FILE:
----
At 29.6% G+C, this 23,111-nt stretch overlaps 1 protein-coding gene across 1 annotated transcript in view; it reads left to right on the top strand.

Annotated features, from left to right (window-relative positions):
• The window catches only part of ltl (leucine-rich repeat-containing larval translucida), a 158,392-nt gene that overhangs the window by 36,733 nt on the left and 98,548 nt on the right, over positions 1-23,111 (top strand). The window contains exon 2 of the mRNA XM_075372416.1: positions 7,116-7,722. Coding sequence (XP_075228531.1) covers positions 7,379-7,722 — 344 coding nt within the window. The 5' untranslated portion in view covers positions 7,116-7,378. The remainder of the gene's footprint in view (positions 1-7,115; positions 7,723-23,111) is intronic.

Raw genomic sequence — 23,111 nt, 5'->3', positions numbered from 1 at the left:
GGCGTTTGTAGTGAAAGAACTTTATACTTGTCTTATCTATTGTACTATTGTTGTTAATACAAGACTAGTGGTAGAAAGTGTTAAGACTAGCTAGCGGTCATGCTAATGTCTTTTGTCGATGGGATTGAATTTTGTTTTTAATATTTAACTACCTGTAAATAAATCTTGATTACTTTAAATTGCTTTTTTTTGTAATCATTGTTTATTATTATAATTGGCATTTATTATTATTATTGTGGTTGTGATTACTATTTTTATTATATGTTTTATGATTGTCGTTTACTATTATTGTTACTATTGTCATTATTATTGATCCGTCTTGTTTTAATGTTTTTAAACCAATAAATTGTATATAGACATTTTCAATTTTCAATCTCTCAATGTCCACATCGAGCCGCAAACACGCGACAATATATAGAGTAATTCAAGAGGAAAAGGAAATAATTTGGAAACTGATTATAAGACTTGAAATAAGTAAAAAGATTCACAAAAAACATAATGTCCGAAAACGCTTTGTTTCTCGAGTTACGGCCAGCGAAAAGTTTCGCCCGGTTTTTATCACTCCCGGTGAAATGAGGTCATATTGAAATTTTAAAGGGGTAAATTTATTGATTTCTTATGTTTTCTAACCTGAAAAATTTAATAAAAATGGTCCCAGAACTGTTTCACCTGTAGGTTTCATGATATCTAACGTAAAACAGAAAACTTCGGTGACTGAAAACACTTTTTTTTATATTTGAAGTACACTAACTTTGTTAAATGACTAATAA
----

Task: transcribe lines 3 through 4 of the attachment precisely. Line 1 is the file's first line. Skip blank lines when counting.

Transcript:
• The window catches only part of ltl (leucine-rich repeat-containing larval translucida), a 158,392-nt gene that overhangs the window by 36,733 nt on the left and 98,548 nt on the right, over positions 1-23,111 (top strand). The window contains exon 2 of the mRNA XM_075372416.1: positions 7,116-7,722. Coding sequence (XP_075228531.1) covers positions 7,379-7,722 — 344 coding nt within the window. The 5' untranslated portion in view covers positions 7,116-7,378. The remainder of the gene's footprint in view (positions 1-7,115; positions 7,723-23,111) is intronic.

Raw genomic sequence — 23,111 nt, 5'->3', positions numbered from 1 at the left: